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I got this doubt while writing some code. Is 'bool' a basic datatype defined in the C++ standard or is it some sort of extension provided by the compiler ? I got this doubt because Win32 has 'BOOL' which is nothing but a typedef of long. Also what happens if I do something like this:

int i = true;

Is it "always" guaranteed that variable i will have value 1 or is it again depends on the compiler I am using ? Further for some Win32 APIs which accept BOOL as the parameter what happens if I pass bool variable?

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up vote 59 down vote accepted

bool is a fundamental datatype in C++. Converting true to an integer type will yield 1, and converting false will yield 0 (4.5/4 and 4.7/4). In C, until C99, there was no bool datatype, and people did stuff like

enum bool {
    false, true

So did the Windows API. Starting with C99, we have _Bool as a basic data type. Including stdbool.h will typedef #define that to bool and provide the constants true and false. They didn't make bool a basic data-type (and thus a keyword) because of compatibility issues with existing code.

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C++ does lots of automatic casting for you - that is, if you have a variable of type bool and pass it to something expecting an int, it will make it into an int for you - 0 for false and 1 for true.

I don't have my standard around to see if this is guaranteed, but every compiler I've used does this (so one can assume it will always work).

However, relying on this conversion is a bad idea. Code can stop compiling if a new method is added that overloads the int signature, etc.

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Yes, bool is a built-in type.

WIN32 is C code, not C++, and C does not have a bool, so they provide their own typedef BOOL.

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C does have a bool now, but it didn't way back when the win32 api first came into existence. – Joel Coehoorn Dec 10 '08 at 16:51
There's also BOOLEAN and VARIANT_BOOL: see blogs.msdn.com/oldnewthing/archive/2004/12/22/329884.aspx – Adam Rosenfield Dec 10 '08 at 16:55
Joel: Ok, Win32 is C89 then, which doesn't have a bool. ;) – jalf Dec 10 '08 at 17:03

yes, it was introduced in 1993.

for further reference: Boolean Datatype

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Sorry, I don't see from the Boolean Datatype page where bool became part of the C language in 1993. Now in 1999, the C99 standard added a boolean built-in type: it is called _Bool. (It is typedefed to bool for convenience but bool is not actually a built-in type itself.) – Colin D Bennett Apr 23 '14 at 16:09
@ColinDBennett, Yes, there is no citation at that link. However, the question was about C++, so C is tangential. Quick Googling doesn't find any categorical citations for C++ and 1993, only a proposal to add bool written in that year. I don't feel like belabouring the search and assume the real answer is buried in some standard somewhere. Either way, this effectively link-only answer is now orphaned. – underscore_d Nov 20 '15 at 21:04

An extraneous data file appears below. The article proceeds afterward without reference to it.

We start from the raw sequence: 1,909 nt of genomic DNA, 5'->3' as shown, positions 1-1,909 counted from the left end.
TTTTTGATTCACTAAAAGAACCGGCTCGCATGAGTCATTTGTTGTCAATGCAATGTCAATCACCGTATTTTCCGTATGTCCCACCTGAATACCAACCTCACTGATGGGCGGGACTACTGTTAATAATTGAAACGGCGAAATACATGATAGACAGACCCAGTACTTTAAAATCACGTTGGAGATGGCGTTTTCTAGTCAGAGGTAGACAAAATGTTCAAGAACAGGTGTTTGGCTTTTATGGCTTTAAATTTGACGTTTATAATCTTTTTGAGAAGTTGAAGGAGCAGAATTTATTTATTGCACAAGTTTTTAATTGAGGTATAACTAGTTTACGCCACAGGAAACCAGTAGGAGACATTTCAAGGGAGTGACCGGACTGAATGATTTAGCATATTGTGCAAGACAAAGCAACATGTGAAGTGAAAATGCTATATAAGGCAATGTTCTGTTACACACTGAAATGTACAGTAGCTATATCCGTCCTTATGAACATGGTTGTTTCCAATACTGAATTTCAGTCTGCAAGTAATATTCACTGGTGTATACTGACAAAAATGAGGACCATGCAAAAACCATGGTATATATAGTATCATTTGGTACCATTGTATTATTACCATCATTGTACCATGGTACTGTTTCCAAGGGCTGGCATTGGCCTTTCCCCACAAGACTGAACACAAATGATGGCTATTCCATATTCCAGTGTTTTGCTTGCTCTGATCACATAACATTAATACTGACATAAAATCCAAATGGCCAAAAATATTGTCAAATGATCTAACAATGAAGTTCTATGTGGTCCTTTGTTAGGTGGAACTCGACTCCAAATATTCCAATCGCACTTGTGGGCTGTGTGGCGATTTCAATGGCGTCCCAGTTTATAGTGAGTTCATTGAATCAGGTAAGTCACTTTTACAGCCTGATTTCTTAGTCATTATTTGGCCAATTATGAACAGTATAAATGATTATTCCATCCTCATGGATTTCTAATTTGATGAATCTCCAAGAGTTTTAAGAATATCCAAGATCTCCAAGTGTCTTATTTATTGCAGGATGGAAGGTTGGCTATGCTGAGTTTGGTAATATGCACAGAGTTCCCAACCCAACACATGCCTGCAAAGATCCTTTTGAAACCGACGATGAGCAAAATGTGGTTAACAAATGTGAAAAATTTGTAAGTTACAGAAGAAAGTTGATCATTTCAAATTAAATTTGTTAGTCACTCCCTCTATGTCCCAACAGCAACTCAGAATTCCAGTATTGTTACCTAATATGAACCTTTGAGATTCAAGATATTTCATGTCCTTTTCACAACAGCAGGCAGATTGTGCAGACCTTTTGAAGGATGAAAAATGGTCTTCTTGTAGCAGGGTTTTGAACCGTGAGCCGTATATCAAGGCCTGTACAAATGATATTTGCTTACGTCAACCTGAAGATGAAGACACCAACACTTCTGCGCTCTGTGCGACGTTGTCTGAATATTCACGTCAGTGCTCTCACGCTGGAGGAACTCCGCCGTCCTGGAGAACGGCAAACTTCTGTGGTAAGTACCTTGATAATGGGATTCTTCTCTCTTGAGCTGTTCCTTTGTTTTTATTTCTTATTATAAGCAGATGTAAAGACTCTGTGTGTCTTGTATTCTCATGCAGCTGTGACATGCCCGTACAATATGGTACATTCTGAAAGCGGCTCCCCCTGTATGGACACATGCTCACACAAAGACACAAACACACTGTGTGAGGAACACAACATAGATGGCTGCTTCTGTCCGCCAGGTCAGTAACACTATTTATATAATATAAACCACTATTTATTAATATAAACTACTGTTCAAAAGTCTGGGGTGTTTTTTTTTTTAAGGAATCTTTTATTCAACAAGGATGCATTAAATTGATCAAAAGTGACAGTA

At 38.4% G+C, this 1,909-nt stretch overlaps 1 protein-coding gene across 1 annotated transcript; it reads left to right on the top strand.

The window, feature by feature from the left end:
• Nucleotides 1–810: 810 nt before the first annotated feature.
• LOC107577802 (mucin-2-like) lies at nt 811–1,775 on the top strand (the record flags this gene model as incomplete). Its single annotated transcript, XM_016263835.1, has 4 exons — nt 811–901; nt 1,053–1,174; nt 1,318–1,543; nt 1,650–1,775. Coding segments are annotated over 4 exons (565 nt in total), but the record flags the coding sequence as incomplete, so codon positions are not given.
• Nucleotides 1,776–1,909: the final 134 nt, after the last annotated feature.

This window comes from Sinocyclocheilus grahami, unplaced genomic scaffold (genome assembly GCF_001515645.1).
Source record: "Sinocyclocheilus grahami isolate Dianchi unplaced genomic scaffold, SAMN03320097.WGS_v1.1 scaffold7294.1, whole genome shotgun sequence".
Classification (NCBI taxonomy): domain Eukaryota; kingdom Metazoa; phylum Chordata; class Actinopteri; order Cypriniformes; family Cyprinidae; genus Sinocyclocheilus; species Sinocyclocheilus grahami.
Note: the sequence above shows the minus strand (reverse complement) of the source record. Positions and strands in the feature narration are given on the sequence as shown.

OK, you are right, I somehow missed the fact that question was about C++. At least the Cppreference history of C++ states that bool was added in the ISO C++98 version of the language. – Colin D Bennett Nov 21 '15 at 0:26

Turbo c and c++ compiler does not support boolean (bool keyword) data type but dev c++ compiler supports boolean (bool keyword) data type.

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Turbo c/c++ isn't C99 compliant - it uses a very old (and now obsolete) standard, so you cant see the bool keyword over there. – Narayan Ramamurthi Apr 10 at 11:34

C is meant to be a step above assembly language. The C if-statement is really just syntactical sugar for "branch-if-zero", so the idea of booleans as an independent datatype was a foreign concept at the time. (1)

Even now, C/C++ booleans are usually little more than an alias for a single byte data type. As such, it's really more of a purposing label than an independent datatype.

(1) Of course, modern compilers are a bit more advanced in their handling of if statements. This is from the standpoint of C as a new language.

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Allthough it's now a native type, it's still defined behind the scenes as an integer (int I think) where the literal false is 0 and true is 1. But I think all logic still consider anything but 0 as true, so strictly speaking the true literal is probably a keyword for the compiler to test if something is not false.

if(someval == true){

probably translates to:

if(someval !== false){ // e.g. someval !== 0

by the compiler

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It might be possible to implement it that way, but, at least in the case of VC++, the 4 bytes underlying a bool value are always set to 0 or 1. – James Hopkin Dec 10 '08 at 17:04
By which I mean, the four bytes interpreted as an int have the value 0 or 1 – James Hopkin Dec 10 '08 at 17:04
You are thinking of a language like VB perhaps, this is not correct for C++. x == true is not a shorthand for some kind of test for truthiness of x, it is an application of the '==' operator to two values. Of course, the mind-boggling rules of C++ apply, to select which overloaded operator== applies, and to coerce the values of x and true... – Spike0xff Nov 9 '12 at 19:18

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